The Gendered Nature of Migration and Settlement of Latin Americans in Spain
Albert Sabater, University of St Andrews
Andreu Domingo, Universitat Autònoma de Barcelona
Juan Galeano, Centre d'Estudis Demogràfics (CED)
Introduction: The growing demand for care work is considered the main responsible of the feminization of migration flows from Latin America to Spain. Although this has prompted various examinations of occupational disadvantage, little is known about the connection between occupational and residential segregation. Aim: We examine the correlation between these two forms of segregation in order to explain the sociospatial behavior of Latin Americans in Spain. Method: We employ the index of dissimilarity (D) as the standard measure to analyze the uneven distribution of members of two groups (native and Latin American) across a set of categories on both occupational and residential segregation. Data: We use Labor Force Survey and Local Census data from 2000 to 2010. Results: A negative correlation between occupational and residential segregation is likely to be found (i.e. spatial integration at the cost of occupational disadvantage), thus suggesting the different manifestations of a multidimensional phenomenon.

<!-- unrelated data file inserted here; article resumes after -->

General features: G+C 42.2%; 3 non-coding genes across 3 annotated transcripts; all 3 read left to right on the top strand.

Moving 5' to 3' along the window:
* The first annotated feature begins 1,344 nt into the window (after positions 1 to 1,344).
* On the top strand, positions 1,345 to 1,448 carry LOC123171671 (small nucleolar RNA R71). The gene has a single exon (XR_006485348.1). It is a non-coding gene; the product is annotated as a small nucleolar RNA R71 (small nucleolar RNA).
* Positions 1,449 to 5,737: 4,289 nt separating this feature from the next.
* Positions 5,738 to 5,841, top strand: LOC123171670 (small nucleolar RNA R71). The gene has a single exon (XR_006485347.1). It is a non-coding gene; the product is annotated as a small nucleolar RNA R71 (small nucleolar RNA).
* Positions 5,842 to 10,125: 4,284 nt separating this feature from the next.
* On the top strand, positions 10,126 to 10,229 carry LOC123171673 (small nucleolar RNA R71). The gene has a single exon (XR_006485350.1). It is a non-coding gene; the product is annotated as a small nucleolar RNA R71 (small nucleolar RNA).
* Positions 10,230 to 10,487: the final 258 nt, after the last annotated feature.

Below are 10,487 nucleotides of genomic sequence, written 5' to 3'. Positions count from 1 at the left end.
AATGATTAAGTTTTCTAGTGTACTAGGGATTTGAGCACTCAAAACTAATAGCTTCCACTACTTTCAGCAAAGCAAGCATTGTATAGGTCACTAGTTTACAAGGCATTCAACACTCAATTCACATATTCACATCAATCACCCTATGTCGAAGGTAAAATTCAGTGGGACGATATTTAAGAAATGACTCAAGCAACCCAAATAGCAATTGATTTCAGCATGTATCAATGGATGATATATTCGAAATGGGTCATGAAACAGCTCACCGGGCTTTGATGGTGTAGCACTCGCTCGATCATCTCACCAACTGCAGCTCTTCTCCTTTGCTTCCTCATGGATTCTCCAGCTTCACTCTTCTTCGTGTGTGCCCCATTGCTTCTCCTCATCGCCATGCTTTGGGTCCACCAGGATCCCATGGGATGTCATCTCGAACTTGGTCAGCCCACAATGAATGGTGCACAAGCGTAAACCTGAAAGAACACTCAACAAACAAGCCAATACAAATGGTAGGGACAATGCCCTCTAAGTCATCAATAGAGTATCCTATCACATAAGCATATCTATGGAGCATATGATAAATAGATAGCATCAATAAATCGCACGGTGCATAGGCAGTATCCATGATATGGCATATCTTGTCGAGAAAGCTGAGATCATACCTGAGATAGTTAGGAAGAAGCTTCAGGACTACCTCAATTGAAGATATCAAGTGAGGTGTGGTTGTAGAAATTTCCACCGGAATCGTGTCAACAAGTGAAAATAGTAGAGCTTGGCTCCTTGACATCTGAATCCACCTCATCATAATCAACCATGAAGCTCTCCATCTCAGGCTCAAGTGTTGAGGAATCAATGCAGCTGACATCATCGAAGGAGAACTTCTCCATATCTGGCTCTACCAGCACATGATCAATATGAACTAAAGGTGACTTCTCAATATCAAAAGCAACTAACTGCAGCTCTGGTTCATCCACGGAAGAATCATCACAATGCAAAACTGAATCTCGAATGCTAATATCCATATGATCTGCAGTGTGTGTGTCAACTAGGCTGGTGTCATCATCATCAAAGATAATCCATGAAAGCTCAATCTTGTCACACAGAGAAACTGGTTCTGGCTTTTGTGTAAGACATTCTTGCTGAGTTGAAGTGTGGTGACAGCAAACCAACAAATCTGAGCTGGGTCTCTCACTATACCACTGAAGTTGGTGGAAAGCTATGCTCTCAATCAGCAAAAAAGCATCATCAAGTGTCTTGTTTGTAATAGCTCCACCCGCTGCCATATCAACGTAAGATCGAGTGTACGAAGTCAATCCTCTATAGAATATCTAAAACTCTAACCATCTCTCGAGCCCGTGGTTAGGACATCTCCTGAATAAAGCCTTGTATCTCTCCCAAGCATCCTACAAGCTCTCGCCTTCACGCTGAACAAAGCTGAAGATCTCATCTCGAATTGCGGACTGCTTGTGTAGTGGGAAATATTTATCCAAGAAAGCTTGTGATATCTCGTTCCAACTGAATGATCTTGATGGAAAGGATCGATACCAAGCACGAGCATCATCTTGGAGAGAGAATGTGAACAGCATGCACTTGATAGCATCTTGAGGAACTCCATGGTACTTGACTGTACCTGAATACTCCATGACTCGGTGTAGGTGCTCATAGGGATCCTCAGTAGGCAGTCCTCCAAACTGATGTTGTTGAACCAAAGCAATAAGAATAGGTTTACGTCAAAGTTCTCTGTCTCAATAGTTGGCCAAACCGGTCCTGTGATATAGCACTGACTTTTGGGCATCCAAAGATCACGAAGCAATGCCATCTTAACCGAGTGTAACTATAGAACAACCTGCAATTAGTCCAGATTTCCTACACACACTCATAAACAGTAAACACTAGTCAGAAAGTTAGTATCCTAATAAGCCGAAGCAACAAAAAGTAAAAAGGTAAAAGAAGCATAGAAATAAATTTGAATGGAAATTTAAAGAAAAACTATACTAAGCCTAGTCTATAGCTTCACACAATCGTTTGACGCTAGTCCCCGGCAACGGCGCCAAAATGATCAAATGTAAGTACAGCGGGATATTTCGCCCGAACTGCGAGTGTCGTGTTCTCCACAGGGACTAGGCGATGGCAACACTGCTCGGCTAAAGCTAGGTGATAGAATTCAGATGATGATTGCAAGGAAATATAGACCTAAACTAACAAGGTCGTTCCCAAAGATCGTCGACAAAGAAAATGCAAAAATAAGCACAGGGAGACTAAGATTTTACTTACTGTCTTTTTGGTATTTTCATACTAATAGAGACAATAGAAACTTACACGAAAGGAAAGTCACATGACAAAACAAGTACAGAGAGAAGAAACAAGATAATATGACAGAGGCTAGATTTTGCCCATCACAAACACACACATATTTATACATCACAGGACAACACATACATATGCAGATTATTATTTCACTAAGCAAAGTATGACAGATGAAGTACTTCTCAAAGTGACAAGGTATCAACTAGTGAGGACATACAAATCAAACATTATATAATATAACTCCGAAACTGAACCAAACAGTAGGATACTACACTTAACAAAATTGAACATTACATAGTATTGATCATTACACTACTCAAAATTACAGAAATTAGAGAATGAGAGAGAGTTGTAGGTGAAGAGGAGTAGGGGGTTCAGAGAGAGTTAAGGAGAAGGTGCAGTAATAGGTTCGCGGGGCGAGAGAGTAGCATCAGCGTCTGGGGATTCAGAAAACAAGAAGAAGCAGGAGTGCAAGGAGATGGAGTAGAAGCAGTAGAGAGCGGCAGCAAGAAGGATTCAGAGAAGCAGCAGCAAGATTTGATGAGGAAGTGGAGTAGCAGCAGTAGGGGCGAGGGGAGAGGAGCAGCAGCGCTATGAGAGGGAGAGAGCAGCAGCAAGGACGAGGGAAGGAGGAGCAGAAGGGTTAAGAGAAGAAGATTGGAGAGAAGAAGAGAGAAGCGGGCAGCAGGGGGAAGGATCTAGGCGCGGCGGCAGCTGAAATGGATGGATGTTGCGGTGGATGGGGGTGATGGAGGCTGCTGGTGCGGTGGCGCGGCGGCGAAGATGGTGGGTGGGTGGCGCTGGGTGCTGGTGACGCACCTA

Presented in Poster Session 8